I spoke with Holly Kramer, Non-Executive Director of several large Australian companies and former CEO of retailer Best & Less, about strategies for unlocking better performance and achieving operational excellence in the age of technology.
Why do you feel it’s important for today’s organisations to refocus on operational excellence?
Business has never been more competitive. There are new players coming into the market to win over customers and disrupt existing business models. No-one can afford to be complacent or risk averse in this environment.
What is the role of culture in unlocking better performance?
Culture is the key to how an organisation operates. It’s culture that determines whether people want to be there or not, whether they give you their best efforts.
Defining the culture in your business starts with your leadership. You exhibit the values that you want your employees to live by, and you create the purpose that gives meaning to why they are there.
How can organisations ‘eliminate waste’ and find time to drive positive change?
As with culture, the most effective way to eliminate waste is to engage your employees in the process. When I was the CEO at Best & Less, we introduced The Enlighten Program to improve our productivity. This initiative involved changing the way people work and increasing the degree to which we monitored their activity.
In many companies, this change would have been seen as a threat to jobs and it would have been met with resistance. However, we had spent the time building up trust in the organisation, and we took the time to explain why we were making the changes. People understood that the productivity changes were key to making the business profitable – and to keeping stores open and jobs intact.
What are the three key drivers for building an impactful business?
Even in the age of technology, people, culture and purpose are key to building a successful business. People are far more committed to an outcome when they believe that there is a purpose and a meaning behind it. If you’ve got a great culture that’s focused on serving customers, you will have the best people and happier customers.
What advice would you give to leaders struggling with talent retention?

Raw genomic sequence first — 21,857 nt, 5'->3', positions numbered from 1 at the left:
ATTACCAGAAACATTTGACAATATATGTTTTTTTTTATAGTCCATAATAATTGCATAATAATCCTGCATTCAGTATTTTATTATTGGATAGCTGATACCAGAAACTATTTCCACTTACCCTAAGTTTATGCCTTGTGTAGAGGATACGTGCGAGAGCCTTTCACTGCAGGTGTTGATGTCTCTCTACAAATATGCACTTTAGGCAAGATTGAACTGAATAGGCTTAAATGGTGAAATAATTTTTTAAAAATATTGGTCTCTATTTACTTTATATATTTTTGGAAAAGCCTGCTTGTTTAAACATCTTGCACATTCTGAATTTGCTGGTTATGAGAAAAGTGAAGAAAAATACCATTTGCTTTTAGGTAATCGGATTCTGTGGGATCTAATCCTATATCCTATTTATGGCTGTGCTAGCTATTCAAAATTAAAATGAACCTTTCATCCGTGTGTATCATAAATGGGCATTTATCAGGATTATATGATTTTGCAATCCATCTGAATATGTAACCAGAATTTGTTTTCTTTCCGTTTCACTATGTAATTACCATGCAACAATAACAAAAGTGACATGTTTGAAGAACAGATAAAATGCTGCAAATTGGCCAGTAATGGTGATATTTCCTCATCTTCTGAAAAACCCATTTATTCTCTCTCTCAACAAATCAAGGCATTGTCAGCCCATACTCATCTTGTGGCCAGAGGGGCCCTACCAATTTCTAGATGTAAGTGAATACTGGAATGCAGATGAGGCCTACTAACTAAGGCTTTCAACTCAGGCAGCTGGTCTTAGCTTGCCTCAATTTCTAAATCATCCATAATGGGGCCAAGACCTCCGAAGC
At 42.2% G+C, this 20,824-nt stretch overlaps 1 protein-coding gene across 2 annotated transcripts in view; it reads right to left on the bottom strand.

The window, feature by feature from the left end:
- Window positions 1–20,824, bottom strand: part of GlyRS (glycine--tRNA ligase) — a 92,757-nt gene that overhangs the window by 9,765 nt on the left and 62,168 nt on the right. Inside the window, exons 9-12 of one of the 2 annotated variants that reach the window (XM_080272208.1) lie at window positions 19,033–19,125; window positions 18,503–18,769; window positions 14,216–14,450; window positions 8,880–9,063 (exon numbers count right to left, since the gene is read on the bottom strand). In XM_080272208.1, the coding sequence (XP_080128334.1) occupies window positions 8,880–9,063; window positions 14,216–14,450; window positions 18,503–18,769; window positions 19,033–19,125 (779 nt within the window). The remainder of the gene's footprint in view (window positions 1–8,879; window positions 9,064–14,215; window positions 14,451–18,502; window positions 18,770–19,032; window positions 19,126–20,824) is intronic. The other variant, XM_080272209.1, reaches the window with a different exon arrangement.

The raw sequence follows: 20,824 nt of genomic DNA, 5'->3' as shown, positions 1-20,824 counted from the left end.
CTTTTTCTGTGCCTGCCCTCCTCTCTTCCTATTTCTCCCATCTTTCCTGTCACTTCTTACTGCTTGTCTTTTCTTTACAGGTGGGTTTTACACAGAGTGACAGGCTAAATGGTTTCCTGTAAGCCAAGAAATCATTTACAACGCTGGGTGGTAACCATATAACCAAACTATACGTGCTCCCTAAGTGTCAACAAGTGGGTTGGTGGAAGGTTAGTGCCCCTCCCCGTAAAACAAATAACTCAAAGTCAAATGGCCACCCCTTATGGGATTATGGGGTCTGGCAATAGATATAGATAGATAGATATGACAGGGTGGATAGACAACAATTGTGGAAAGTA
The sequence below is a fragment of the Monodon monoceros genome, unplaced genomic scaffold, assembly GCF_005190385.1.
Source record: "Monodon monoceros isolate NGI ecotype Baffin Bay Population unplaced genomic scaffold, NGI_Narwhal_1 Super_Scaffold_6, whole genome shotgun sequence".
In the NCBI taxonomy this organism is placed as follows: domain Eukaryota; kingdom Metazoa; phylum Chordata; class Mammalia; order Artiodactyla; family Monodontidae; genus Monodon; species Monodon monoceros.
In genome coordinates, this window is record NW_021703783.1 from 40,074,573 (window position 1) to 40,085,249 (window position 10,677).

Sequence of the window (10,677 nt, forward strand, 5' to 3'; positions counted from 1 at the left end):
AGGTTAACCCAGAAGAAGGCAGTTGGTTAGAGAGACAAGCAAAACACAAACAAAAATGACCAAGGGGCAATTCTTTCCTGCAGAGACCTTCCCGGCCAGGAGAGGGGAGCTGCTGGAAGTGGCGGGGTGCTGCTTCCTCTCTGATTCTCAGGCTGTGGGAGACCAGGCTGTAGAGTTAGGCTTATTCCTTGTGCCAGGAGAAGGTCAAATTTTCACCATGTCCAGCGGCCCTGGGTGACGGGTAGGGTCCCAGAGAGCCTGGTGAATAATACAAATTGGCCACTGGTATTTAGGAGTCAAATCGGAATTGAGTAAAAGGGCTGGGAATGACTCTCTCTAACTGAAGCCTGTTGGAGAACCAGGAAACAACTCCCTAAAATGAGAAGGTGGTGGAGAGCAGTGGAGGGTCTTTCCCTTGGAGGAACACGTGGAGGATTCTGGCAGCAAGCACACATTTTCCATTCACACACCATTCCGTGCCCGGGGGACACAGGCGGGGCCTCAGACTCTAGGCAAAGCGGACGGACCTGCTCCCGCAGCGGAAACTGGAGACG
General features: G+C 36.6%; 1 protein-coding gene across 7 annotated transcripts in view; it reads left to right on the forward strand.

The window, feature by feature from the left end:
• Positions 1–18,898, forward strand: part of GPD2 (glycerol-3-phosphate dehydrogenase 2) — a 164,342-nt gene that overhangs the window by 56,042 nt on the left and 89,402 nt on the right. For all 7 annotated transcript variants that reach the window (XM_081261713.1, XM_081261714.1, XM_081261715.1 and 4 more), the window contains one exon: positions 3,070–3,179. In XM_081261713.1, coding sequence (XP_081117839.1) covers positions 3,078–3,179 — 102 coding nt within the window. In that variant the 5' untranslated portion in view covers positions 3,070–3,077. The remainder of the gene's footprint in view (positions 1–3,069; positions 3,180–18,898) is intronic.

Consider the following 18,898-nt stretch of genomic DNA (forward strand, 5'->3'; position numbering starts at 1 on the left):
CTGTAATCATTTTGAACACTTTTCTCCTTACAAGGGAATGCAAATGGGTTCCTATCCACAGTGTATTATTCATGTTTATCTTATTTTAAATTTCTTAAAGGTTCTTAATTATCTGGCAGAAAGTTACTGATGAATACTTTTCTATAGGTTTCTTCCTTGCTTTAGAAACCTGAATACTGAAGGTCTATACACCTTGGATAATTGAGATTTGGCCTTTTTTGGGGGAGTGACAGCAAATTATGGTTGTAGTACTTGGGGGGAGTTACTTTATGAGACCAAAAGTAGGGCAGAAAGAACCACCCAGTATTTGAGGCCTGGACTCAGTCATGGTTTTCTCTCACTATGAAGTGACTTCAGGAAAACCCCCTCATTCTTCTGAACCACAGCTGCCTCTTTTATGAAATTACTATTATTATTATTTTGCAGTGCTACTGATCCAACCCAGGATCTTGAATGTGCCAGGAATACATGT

If you’re struggling with talent retention in your business, the most important thing to do is to understand why. It’s similar to understanding why customers do or don’t like your products – you need to do some research to find out. Whether it’s conducting an engagement survey, exit interviews or focus groups, talking to staff is the only way to find out what they are thinking.
What advice would you give organisations wanting to expand regionally and globally?
When moving into a new market, don’t change too much at once. Rather, stay within your core business and your core customer segments. It’s also important to do your homework to deeply understand the new market. Bring in local expertise and make sure you’ve got your risks managed well.
How important are technology and innovation in remaining competitive?
Leaders need to understand what roles technology can play in improving their business, whether it’s about driving out costs, providing the ability to communicate to your customers in new ways or improving the quality of products and services. If you don’t embrace technology in this day and age, you’ll be left behind.
It’s the same with innovation – the world is moving so quickly that if you don’t innovate, someone else will come in and take that space from you. Innovation is a way of life; a way of looking at new and better ways to do business.
We used to be able to get away with transforming our businesses every 10 years or so – now it’s something we need to do on a continuous basis.
What are some key leadership qualities?
Leaders need to be humble. Listen to others and challenge yourself to listen not just to the people who are going to tell you what you want to hear. Listen to people with different points of view and really think, “What could I be missing in my view of the world?” Diverse viewpoints will inform and challenge your thinking in positive ways.
My other piece of advice is to trust your gut, and be willing to take risks. Don’t take the safe route all the time because often the safe route doesn’t get you to a new and interesting place.